Gertrude Lempp Kerbis (1926 – June 14, 2016) was an American modernist architect. Kerbis' education includes studying at Wright Junior College, University of Wisconsin, University of Illinois, Harvard University, and Illinois Institute of Technology.[1][2] She studied under and worked for several significant modernists of her day, including Walter Gropius, Ludwig Mies Van Der Rohe, and Carl Koch.[1][2] Kerbis worked at Skidmore, Ownings & Merrill and C.F. Murphy Associates before establishing her own firm, Lempp Kerbis, in Chicago 1967.[3][4] Her work entails that interior design can also be viewed as architecture and not just the aesthetic of a space.[3] She was a lead designer in several major works of American modernism, including the Lustron house for a MoMA competition, Mitchell Hall at the US Air Force Academy, the Seven Continents Restaurant at the O'Hare International Airport Rotunda, and the Skokie Public Library in Skokie, IL.[1] Kerbis founded the Chicago Women in Architecture group in 1973.[4] She was a member of the American Institute of Architects, and notably became an AIA Fellow in 1970.[1]

Life and education

Gertrude Lempp Kerbis was born and raised in the Northwest side of Chicago, Illinois.[2] Her parents, Eugene and Emma Lempp, were working class immigrants from southern Germany and Belarus, respectively.[2] Growing up, Kerbis attended Chicago public schools and graduated from Foreman High School.[2] She attended Wright Junior College and then transferred to the University of Wisconsin-Madison when her family moved to Wisconsin.[1][2] Kerbis was inspired to pursue architecture after reading an article on Frank Lloyd Wright and then visiting Taliesin East.[2][5] At the time, there was no architecture program at the University of Wisconsin so Kerbis transferred to the University of Illinois, where she studied architectural engineering and received her BS in 1948.[1][2] She went on to study architecture at the Harvard Graduate School of Design under Walter Gropius.[1][2][4] Kerbis moved back to Chicago to study architecture at the Illinois Institute of Technology (IIT) under Ludwig Mies van der Rohe, receiving her masters degree in 1954.[1][2][4] While attending IIT she met Walter Peterhans and they got married and had a son named Julian.[2] They divorced a short while after, and she later remarried tennis professional Donald Kerbis, who had a daughter named Lisa from a previous marriage.[2] Together they had a daughter named Kim.[2]



While studying at Harvard, Kerbis began her first job working in the studio of Carl Koch.[1][2] Upon graduating from IIT in 1954, Kerbis was hired by Walter Netsch to work for Skidmore, Owings & Merrill.[3][4] At SOM, Kerbis designed Mitchell Hall and the Skokie Public Library, and worked on the firm's office.[3][4] Kerbis worked at SOM until 1959 and then began working for C.F. Murphy Associates, where she designed the Seven Continents Restaurant and worked on the firm's office as well.[3] She worked at C.F. Murphy Associates until 1963.[3] In 1967, Kerbis started her own firm, Lempp Kerbis.[1][4] She also taught Harper Community College in Palatine, IL for 25 years.[2]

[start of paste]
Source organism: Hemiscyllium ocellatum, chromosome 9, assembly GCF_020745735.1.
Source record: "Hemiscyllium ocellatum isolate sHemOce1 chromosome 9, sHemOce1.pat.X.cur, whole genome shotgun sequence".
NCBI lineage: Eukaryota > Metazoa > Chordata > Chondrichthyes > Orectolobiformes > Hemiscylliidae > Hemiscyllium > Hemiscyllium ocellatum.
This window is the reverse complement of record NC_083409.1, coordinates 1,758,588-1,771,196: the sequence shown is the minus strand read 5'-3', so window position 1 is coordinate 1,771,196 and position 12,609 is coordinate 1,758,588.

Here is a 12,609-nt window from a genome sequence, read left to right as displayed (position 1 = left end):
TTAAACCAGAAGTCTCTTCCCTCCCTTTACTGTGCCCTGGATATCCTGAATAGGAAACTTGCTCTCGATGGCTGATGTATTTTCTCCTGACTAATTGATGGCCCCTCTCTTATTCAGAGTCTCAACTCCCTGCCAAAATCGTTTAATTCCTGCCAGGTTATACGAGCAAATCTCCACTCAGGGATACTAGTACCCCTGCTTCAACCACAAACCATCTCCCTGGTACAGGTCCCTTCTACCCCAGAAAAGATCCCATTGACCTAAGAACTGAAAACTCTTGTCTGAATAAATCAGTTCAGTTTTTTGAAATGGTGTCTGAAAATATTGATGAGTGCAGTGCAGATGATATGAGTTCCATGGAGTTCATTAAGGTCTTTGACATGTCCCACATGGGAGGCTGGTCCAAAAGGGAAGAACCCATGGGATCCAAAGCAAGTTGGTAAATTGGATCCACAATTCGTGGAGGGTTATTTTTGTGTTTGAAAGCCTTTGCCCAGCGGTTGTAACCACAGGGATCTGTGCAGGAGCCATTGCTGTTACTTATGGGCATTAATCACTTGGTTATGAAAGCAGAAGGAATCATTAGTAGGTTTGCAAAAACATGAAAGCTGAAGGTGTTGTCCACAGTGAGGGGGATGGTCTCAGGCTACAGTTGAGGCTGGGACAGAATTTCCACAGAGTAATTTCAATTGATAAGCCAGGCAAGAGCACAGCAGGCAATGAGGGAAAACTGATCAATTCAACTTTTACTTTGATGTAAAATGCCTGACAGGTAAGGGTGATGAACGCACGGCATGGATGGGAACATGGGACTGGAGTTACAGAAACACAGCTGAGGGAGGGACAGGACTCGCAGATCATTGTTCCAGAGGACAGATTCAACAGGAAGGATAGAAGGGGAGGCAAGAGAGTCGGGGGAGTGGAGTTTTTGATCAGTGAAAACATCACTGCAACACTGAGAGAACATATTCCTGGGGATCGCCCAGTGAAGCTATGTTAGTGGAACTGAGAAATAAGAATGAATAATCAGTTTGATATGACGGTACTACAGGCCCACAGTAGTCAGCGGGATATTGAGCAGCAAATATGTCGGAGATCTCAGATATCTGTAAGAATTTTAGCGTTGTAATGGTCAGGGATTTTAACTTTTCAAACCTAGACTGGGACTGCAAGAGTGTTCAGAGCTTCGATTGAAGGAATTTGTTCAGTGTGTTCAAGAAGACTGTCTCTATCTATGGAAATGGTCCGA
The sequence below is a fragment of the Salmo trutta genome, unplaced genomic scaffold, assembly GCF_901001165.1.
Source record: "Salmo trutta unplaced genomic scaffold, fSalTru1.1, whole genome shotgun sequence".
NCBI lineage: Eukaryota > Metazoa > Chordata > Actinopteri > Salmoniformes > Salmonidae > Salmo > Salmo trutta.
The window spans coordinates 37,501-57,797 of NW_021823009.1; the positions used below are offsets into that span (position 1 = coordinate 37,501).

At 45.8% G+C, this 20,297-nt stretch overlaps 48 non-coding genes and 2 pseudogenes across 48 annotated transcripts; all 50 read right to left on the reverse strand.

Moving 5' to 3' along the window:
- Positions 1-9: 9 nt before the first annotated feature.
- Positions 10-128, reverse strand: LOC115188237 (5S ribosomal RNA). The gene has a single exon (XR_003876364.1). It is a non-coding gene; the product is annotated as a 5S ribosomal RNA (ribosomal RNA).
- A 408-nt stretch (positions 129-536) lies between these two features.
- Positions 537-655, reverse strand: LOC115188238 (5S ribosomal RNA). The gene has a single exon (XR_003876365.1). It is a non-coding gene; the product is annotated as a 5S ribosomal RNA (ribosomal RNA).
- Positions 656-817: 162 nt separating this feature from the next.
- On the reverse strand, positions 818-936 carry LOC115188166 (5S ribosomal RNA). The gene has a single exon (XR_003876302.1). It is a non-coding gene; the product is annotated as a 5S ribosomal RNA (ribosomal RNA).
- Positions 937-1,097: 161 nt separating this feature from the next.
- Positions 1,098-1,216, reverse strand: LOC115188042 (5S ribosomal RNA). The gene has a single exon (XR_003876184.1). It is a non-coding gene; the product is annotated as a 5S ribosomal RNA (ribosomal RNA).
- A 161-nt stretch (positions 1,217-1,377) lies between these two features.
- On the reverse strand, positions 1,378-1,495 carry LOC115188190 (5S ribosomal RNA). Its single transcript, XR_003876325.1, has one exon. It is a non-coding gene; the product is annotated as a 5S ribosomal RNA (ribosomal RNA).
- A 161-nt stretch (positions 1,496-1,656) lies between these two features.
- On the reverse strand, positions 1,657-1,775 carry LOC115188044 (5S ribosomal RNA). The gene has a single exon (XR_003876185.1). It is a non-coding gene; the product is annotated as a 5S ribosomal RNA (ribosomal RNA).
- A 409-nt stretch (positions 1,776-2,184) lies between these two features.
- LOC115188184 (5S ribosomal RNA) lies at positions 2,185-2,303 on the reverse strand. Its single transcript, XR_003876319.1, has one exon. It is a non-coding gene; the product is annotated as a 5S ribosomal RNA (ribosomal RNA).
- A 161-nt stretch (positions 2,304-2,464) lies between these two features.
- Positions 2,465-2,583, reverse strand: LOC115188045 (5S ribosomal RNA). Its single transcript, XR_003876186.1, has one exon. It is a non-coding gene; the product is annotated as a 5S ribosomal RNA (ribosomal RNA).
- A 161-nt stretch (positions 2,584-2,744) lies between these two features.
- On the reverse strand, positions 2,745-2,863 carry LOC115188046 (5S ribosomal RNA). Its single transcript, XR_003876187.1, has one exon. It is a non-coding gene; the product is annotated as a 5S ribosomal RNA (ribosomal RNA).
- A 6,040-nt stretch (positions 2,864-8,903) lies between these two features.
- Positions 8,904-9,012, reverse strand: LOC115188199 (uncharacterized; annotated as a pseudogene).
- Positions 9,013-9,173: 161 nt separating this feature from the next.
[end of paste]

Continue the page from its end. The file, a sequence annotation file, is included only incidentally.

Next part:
Design style

Long-span structures and custom-designed manufactured components are characteristic of Kerbis’ work.[1][3] She particularly liked developing structures that would allow for column-free, open plans, creating interior spaces full of possibility.[3] Some of her most successful implementations of this modern style include Mitchell Hall and the Seven Continents Restaurant. Kerbis intentionally focused on structure and chose not to be concerned with furniture or finishes in order to establish herself as a woman architect, not an interior designer.[3]


Project awards

Professional honors and awards



  1. ^ a b c d e f g h i j k l m n o p q Hinchman, Mark; Yoneda, Elyssa (2018). "167 : Kerbis, Gertrude". Interior Design Masters. Taylor & Francis Group. pp. 353–354. ISBN 9781351685283.
  2. ^ a b c d e f g h i j k l m n o p q r s t u v w Carter, Karen (2013-08-05), Gertrude Lempp Kerbis: Modern Architect, retrieved 2017-08-31
  3. ^ a b c d e f g h i j k Hinchman, Mark (2018). "Chapter 12: Modernism's glass ceiling : Women in commercial design after WWII". In Lupkin, Paula; Sparke, Penny (eds.). Shaping the American Interior : Structures, Contexts and Practices : Structures, Contexts and Practices. Taylor & Francis Group. pp. 179–182. ISBN 9781315520728.
  4. ^ a b c d e f g h i j k l m n "In Memory: Gertrude Lempp Kerbis, Former SOM Architect". SOM. Retrieved 2017-08-31.
  5. ^ Blum, Betty J. "Gertrude Kerbis (b. 1926)." The Art Institute of Chicago. Estate of Norman Schlossman, 21 May 1996. Web. 15 Oct. 2015
  6. ^ "History." Chicago Women in Architecture. N.p., n.d. Web. 10 Oct. 2015